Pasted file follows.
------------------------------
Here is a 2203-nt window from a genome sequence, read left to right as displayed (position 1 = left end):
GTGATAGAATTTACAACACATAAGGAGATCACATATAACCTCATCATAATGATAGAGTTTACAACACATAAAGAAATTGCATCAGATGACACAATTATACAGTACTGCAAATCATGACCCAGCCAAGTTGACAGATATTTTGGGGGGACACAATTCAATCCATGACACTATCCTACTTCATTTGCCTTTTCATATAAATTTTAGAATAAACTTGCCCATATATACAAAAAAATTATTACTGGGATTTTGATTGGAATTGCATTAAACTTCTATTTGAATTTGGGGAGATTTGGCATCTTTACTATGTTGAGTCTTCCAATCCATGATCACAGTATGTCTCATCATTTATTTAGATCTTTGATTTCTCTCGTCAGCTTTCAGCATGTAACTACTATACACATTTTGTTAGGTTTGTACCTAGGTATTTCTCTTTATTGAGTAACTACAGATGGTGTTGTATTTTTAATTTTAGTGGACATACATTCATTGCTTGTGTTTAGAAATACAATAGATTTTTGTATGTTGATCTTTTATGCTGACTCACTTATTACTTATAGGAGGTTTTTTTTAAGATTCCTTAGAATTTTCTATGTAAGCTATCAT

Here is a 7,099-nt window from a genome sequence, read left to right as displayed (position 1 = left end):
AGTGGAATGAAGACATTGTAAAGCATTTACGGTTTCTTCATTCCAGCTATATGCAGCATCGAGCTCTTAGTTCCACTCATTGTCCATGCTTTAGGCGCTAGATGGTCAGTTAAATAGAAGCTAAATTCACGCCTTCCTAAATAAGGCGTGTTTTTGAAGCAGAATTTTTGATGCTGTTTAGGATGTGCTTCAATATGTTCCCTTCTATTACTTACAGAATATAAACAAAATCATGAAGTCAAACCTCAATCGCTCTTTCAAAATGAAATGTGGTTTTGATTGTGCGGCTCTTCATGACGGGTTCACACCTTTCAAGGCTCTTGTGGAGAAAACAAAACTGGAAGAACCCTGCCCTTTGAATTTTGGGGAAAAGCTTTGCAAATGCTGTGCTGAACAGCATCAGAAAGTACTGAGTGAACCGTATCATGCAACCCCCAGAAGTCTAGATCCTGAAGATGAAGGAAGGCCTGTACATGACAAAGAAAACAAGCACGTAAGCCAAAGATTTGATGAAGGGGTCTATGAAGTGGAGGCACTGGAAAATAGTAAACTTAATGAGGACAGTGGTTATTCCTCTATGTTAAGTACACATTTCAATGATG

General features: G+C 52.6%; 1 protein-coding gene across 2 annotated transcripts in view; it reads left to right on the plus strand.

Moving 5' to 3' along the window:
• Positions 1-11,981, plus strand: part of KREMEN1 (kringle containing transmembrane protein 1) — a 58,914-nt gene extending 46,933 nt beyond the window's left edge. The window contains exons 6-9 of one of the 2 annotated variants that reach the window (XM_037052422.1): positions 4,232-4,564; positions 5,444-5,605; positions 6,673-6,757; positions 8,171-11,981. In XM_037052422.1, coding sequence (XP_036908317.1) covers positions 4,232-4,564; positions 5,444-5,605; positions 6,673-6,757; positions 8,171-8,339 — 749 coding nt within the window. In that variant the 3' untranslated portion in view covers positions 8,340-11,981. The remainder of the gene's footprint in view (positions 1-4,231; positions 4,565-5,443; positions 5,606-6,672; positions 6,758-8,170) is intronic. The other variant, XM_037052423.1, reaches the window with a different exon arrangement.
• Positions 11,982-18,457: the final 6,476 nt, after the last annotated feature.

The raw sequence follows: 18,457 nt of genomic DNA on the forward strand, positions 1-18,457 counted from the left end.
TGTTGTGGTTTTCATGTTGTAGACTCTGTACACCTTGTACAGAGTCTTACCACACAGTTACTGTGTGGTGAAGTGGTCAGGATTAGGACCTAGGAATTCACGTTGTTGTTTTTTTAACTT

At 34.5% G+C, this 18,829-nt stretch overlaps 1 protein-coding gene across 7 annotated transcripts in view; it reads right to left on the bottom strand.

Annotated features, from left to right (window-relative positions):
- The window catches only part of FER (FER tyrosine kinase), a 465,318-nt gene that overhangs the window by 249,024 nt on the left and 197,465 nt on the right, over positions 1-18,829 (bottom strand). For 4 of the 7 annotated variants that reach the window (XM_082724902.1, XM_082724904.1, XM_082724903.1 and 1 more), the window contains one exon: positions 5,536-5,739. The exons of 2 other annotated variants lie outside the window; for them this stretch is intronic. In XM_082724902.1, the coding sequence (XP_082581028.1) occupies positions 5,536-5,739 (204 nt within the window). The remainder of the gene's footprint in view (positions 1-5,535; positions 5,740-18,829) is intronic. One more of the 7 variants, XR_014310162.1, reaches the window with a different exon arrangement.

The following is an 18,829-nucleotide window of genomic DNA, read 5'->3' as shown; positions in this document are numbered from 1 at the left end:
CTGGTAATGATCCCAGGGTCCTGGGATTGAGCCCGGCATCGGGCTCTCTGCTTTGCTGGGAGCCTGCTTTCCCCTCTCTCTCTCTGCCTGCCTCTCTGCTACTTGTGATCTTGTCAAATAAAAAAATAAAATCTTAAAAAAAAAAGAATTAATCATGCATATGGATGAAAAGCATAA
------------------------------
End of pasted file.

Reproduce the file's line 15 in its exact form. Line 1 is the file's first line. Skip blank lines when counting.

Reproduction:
CTGGTAATGATCCCAGGGTCCTGGGATTGAGCCCGGCATCGGGCTCTCTGCTTTGCTGGGAGCCTGCTTTCCCCTCTCTCTCTCTGCCTGCCTCTCTGCTACTTGTGATCTTGTCAAATAAAAAAATAAAATCTTAAAAAAAAAAGAATTAATCATGCATATGGATGAAAAGCATAA